WIGHTMAN, William, of Huntingdon and London.
Available from Boydell and Brewer
Family and Education
m. by Feb. 1383, Agnes.1
Spigurnel of the Chancery’s Nov. 1363-10 Mar. 1394.
The length and scarcely interrupted continuity of Wightman’s service as a parliamentary burgess is truly remarkable, his outstanding record of 22 returns being in part, at least, due to his regular presence at Westminster. He entered the employment of the Crown in June 1357, as one of Edward III’s yeomen, at an annual fee of 40s. charged upon the manor of Harlington in Middlesex. Six years later his annuity was slightly increased on his appointment as spigurnel of the Chancery, a post which he retained for over three decades, presumably until old age forced his retirement. Although apparently not a native of Huntingdon, he soon acquired property there. Indeed, shortly after he first represented the borough in Parliament, King Edward granted him an acre of land and half a messuage from the confiscated goods of a local felon. By a charter of 1379 he became the owner of a tenement in St. Benedict’s parish, having previously taken sureties of 20 marks from the vendor, as an earnest of his good faith. Thus, by the time of the Peasants’ Revolt, Wightman ranked as one of the most important (albeit, of necessity, occasional) residents of the borough; and it was largely through his leadership that the insurgents who planned to take Huntingdon by storm were held in check. As a royal servant, Wightman mobilized the defence of the bridge which gave access to the town, and together with a group of burgesses managed to drive off the attackers, killing two or three in the process. His bravery did not go unrecognized, for in the following year he received a grant for life of 6d. a day, assigned initially from the revenues coming into the hanaper (to which he must have had ready access), then as a charge upon the Exchequer and lastly, in 1393, as a deduction from the fee farm of the manor of Chesterton in Cambridgeshire. Wightman and his wife were, moreover, accorded a joint corrody at the abbey of Burton-upon-Trent, where they were to be supported for the rest of their lives.2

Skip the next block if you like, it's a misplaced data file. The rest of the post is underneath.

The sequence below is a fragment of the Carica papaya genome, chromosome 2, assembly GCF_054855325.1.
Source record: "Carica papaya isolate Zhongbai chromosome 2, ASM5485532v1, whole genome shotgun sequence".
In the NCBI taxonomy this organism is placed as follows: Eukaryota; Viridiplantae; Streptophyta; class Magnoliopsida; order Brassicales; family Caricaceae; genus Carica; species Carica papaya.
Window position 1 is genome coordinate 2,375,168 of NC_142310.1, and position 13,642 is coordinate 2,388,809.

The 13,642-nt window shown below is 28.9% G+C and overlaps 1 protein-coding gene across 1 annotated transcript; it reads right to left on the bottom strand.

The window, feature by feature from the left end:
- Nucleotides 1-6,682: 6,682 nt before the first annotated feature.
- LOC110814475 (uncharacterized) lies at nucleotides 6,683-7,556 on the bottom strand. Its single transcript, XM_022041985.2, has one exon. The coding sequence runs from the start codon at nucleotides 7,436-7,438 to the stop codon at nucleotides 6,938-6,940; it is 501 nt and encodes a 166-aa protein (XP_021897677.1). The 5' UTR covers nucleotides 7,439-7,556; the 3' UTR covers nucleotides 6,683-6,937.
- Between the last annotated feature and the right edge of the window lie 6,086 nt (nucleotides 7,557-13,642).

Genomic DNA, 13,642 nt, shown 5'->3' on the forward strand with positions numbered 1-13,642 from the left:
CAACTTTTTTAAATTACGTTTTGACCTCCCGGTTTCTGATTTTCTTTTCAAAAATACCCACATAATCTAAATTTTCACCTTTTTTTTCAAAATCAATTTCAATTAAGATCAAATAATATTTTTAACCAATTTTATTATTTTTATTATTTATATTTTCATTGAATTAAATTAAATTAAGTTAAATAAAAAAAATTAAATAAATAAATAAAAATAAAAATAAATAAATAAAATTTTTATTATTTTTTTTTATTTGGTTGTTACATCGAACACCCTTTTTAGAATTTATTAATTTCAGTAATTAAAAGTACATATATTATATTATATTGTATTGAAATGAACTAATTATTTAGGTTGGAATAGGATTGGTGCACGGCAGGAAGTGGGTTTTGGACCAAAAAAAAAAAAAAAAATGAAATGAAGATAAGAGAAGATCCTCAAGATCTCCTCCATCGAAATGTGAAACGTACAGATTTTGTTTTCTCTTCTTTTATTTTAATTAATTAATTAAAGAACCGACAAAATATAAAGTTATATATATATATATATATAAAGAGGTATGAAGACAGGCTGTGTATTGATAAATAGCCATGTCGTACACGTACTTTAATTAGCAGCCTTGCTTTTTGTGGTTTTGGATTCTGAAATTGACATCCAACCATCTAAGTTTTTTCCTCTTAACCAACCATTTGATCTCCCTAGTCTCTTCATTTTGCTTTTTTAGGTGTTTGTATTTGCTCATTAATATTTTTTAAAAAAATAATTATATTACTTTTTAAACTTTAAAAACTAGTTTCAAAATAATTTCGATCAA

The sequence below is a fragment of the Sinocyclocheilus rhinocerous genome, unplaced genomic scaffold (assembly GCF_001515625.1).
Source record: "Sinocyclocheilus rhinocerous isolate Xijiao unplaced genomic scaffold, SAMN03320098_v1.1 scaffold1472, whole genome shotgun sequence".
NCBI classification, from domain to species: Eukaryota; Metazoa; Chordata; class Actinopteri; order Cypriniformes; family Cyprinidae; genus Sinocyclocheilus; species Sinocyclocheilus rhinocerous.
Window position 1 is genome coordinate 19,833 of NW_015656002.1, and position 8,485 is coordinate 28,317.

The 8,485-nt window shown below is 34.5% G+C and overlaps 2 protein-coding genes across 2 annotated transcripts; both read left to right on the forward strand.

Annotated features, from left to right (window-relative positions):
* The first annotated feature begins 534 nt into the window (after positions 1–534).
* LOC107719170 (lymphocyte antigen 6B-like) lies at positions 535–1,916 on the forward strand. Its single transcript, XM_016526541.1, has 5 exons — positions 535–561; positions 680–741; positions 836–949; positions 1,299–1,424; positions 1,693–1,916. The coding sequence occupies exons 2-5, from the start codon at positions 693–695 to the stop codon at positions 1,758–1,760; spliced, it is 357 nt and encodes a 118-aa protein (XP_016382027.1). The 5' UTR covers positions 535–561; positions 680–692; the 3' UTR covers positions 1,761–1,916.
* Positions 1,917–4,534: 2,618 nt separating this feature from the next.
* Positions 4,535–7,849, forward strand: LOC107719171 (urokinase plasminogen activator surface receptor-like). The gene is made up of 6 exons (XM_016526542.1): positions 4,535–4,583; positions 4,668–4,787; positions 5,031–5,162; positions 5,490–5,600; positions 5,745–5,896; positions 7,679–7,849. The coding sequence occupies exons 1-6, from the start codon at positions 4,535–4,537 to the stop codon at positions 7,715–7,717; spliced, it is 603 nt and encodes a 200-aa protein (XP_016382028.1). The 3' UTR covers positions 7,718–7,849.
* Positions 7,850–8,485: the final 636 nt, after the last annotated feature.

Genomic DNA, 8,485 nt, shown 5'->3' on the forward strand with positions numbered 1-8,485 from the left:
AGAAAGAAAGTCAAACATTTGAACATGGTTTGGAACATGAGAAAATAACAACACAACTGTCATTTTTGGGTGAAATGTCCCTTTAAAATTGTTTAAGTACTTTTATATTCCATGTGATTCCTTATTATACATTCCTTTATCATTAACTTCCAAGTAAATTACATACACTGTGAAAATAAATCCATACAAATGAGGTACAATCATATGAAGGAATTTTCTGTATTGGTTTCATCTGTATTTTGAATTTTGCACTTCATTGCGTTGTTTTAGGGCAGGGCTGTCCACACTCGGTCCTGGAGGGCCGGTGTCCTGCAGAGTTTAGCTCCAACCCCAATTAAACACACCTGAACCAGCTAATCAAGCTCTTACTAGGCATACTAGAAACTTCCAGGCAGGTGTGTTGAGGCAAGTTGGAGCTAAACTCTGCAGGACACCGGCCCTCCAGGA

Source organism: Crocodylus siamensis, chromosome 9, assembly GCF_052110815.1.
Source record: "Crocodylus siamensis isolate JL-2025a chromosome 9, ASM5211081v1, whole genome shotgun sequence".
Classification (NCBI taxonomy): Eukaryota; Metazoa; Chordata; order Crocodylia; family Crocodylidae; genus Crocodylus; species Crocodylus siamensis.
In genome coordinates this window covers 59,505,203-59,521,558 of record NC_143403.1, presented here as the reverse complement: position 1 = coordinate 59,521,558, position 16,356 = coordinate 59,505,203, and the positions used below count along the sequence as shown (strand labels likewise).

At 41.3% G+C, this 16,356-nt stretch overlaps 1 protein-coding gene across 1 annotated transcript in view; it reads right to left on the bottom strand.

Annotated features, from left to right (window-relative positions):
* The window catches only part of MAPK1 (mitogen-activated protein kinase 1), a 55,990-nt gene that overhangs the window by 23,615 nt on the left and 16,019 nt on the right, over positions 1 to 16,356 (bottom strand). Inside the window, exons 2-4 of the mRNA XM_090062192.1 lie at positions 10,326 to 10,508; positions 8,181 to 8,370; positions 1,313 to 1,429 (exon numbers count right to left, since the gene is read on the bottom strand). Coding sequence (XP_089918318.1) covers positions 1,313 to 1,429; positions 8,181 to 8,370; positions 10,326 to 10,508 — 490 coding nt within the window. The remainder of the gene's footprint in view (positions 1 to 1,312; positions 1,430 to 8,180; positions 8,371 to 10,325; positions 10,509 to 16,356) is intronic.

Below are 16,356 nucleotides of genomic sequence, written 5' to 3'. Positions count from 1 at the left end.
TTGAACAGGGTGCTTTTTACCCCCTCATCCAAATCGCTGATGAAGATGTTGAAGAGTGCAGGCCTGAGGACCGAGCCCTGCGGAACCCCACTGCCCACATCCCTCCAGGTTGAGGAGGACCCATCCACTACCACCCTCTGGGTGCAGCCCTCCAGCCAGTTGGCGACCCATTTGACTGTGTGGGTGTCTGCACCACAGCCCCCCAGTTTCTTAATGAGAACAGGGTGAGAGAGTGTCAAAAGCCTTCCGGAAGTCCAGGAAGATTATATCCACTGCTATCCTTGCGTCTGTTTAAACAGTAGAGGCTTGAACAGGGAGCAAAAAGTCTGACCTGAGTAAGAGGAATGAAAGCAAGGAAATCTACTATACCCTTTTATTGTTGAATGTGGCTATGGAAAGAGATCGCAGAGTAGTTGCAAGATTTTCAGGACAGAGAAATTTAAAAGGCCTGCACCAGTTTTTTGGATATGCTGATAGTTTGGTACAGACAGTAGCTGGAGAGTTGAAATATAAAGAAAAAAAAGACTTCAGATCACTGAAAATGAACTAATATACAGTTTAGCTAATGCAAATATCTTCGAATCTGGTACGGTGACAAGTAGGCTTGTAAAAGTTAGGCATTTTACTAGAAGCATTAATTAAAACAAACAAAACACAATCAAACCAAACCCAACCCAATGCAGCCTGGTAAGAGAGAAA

Thanks to his standing at Court, Wightman was able to avoid the potentially ruinous consequences of his decision to stand surety on behalf of a number of Huntingdon men who had become involved in a dispute with the government over the ownership of goods seized by them from some of the rebels. The quarrel dragged on for quite a while, and eventually Wightman was called personally to account at the Exchequer. But he had no trouble in obtaining a writ of supersedeas, and by the end of 1385 Richard II had actually decided to let him keep all the chattels in question as a reward. This was certainly not the first occasion on which he had exploited his influence: in 1375 he secured for himself the wardship and marriage of John Merkenshale’s next heir, a royal ward, together with custody of the latter’s inheritance; and in the following year a messuage in the London parish of St. Benet Sherehog, which had escheated to the Crown, was made over to him for life. Inevitably, some of the perquisites of office proved difficult to retain as others, too, sought to avail themselves of the royal bounty. This was the case with regard to a grant of land in Alton, Hampshire, made to Wightman in 1371, but contested by a rival claimant some 12 years later. After a protracted legal battle, he managed to retain his title, although he subsequently deemed it prudent to relinquish the estate to the King’s butler, John Slegh.